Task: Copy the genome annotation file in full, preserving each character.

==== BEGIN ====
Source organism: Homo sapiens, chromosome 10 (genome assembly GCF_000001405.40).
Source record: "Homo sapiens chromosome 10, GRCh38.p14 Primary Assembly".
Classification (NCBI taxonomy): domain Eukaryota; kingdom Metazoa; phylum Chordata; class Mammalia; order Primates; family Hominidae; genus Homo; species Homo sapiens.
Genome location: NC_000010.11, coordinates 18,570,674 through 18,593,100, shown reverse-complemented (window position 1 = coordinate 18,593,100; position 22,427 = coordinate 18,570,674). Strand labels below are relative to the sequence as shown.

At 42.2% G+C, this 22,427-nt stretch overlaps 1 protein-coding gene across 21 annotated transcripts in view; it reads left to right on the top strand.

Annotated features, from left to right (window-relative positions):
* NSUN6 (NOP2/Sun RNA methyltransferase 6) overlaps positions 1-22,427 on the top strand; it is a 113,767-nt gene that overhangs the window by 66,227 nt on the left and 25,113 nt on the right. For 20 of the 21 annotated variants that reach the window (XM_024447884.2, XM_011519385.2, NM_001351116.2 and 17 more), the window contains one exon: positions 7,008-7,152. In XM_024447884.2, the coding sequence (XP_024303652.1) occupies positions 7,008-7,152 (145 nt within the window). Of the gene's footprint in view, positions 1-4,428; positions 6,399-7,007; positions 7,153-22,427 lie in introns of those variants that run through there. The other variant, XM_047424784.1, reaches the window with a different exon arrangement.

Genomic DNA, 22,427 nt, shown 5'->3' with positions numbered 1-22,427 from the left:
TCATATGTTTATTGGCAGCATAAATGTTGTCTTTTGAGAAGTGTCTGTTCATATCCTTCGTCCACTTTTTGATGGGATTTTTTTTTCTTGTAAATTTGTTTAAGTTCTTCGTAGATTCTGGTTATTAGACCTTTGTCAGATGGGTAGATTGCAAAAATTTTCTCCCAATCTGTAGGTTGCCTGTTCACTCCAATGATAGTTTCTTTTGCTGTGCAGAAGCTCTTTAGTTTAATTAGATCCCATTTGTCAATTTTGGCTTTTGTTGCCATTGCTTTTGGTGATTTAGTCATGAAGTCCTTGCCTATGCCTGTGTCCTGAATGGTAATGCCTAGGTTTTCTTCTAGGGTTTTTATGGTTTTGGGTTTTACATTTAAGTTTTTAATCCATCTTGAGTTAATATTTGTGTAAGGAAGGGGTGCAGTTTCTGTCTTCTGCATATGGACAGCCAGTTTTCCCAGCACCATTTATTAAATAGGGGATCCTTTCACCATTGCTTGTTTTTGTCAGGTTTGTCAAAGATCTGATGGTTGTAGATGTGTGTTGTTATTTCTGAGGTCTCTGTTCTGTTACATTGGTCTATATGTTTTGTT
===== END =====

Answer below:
Source organism: Homo sapiens, chromosome 10 (genome assembly GCF_000001405.40).
Source record: "Homo sapiens chromosome 10, GRCh38.p14 Primary Assembly".
Classification (NCBI taxonomy): domain Eukaryota; kingdom Metazoa; phylum Chordata; class Mammalia; order Primates; family Hominidae; genus Homo; species Homo sapiens.
Genome location: NC_000010.11, coordinates 18,570,674 through 18,593,100, shown reverse-complemented (window position 1 = coordinate 18,593,100; position 22,427 = coordinate 18,570,674). Strand labels below are relative to the sequence as shown.

At 42.2% G+C, this 22,427-nt stretch overlaps 1 protein-coding gene across 21 annotated transcripts in view; it reads left to right on the top strand.

Annotated features, from left to right (window-relative positions):
* NSUN6 (NOP2/Sun RNA methyltransferase 6) overlaps positions 1-22,427 on the top strand; it is a 113,767-nt gene that overhangs the window by 66,227 nt on the left and 25,113 nt on the right. For 20 of the 21 annotated variants that reach the window (XM_024447884.2, XM_011519385.2, NM_001351116.2 and 17 more), the window contains one exon: positions 7,008-7,152. In XM_024447884.2, the coding sequence (XP_024303652.1) occupies positions 7,008-7,152 (145 nt within the window). Of the gene's footprint in view, positions 1-4,428; positions 6,399-7,007; positions 7,153-22,427 lie in introns of those variants that run through there. The other variant, XM_047424784.1, reaches the window with a different exon arrangement.

Genomic DNA, 22,427 nt, shown 5'->3' with positions numbered 1-22,427 from the left:
TCATATGTTTATTGGCAGCATAAATGTTGTCTTTTGAGAAGTGTCTGTTCATATCCTTCGTCCACTTTTTGATGGGATTTTTTTTTCTTGTAAATTTGTTTAAGTTCTTCGTAGATTCTGGTTATTAGACCTTTGTCAGATGGGTAGATTGCAAAAATTTTCTCCCAATCTGTAGGTTGCCTGTTCACTCCAATGATAGTTTCTTTTGCTGTGCAGAAGCTCTTTAGTTTAATTAGATCCCATTTGTCAATTTTGGCTTTTGTTGCCATTGCTTTTGGTGATTTAGTCATGAAGTCCTTGCCTATGCCTGTGTCCTGAATGGTAATGCCTAGGTTTTCTTCTAGGGTTTTTATGGTTTTGGGTTTTACATTTAAGTTTTTAATCCATCTTGAGTTAATATTTGTGTAAGGAAGGGGTGCAGTTTCTGTCTTCTGCATATGGACAGCCAGTTTTCCCAGCACCATTTATTAAATAGGGGATCCTTTCACCATTGCTTGTTTTTGTCAGGTTTGTCAAAGATCTGATGGTTGTAGATGTGTGTTGTTATTTCTGAGGTCTCTGTTCTGTTACATTGGTCTATATGTTTTGTT